The benefits of a Mediterranean diet, I can only imagine, could easily be viewed as a model for good health for the simple reason that it has all the right ingredients and healing powers to help reduce your risk of heart disease and cancer as well lower your cholesterol levels. All the more reason why you should adopt this healthful lifestyle.
Depending on your age, some of you may vaguely remember that during the early sixties when the rate of heart disease in the United States was skyrocketing, people living on the southern European shores of the Mediterranean such as Greece, Italy, France, Spain and Portugal had some of the lowest heart diseases in the world.
Now here's the strange part. Well, maybe for some. The people here were enjoying this robust good health even though their diet racked up nearly 40 per cent of its calories from fat, plus they generally washed down their meals with a glass or two of wine.
Because curious scientists wanted to know more about these Mediterranean diet health benefits they searched the shores of the Mediterranean Sea and discovered that the inhabitants here were really into something big. But exactly what is it about their eating habits?
Well, for one thing, the traditional Mediterranean diet includes a lot of vegetables and legumes along with fresh fruits, whole grain bread, dates and nuts. We also can't forget the olives. Meat such as lamb, pork and chicken were consumed infrequently and in small portions. The main source of fat in their diet was from monounsaturated fat which came from olives and olive oil rather than the saturated fat from animal food.
Whether the same standard is maintained today is anyone's guess simply because of the vast influx of foreigners heading to the sunny shores of the Mediterranean from the United States, Great Britain as well as various other Northern and Eastern European countries. Bringing with them not only their businesses but their eating eating habits too.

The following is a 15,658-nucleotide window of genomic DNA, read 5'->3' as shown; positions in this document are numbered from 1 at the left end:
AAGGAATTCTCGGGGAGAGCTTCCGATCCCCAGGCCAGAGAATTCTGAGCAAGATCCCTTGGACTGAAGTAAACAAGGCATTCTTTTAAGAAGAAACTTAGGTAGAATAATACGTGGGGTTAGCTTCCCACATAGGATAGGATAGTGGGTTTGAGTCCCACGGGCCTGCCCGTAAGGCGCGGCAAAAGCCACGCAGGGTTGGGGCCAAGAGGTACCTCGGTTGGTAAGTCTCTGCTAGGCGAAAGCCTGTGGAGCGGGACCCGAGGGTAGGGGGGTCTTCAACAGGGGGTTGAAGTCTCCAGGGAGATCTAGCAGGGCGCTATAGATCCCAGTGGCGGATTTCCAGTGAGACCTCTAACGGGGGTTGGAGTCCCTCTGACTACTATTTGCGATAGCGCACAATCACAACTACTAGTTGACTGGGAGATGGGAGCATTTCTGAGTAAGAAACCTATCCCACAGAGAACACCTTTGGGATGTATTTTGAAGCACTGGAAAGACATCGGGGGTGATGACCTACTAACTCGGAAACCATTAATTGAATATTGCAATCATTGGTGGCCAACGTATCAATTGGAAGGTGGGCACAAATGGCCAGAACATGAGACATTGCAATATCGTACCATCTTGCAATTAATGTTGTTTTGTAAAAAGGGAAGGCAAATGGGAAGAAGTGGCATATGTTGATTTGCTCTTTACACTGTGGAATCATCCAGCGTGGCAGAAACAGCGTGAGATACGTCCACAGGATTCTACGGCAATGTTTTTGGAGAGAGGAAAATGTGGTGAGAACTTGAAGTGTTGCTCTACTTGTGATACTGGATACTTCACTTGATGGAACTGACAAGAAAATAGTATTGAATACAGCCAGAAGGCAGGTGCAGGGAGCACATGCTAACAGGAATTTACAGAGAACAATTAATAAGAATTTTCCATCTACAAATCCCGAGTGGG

All things being equal, just how healthful is the traditional Mediterranean diet? In one study, French researchers looked at 600 men who had recently had a heart attack. They put half of the men on a traditional Mediterranean diet and a half on a low-fat, low cholesterol diet that people with heart disease are typically told to follow. Those following the traditional Mediterranean diet had a 70 per cent lower rate of recurrent heart disease than those following the prudent low-fat diet.
Other studies had similar results. When researchers examined the diets and disease rates of people in seven different countries, for example, they found that while heart disease amounts for 46 per cent of deaths of middle-aged men in America, only 4 per cent of men in Crete, an island in the Mediterranean, had similar problems. The death rate from all causes in Crete during this 15-year study was lower than that of the other countries.
Although the Mediterranean diet is most renowned for its role in keeping the heart-healthy, it also appears to reduce the risks of other health threats, among them cancers of the breast and colon.
Studies show that compared to women elsewhere in the world, women in some Mediterranean countries have half the risk (or less) of getting breast cancer. This could be due to their low intake of saturated fat and high intake of monounsaturated fats as well as fruits and vegetables. Also see Asian Diet - Vegan Diet - Vegetarian Diet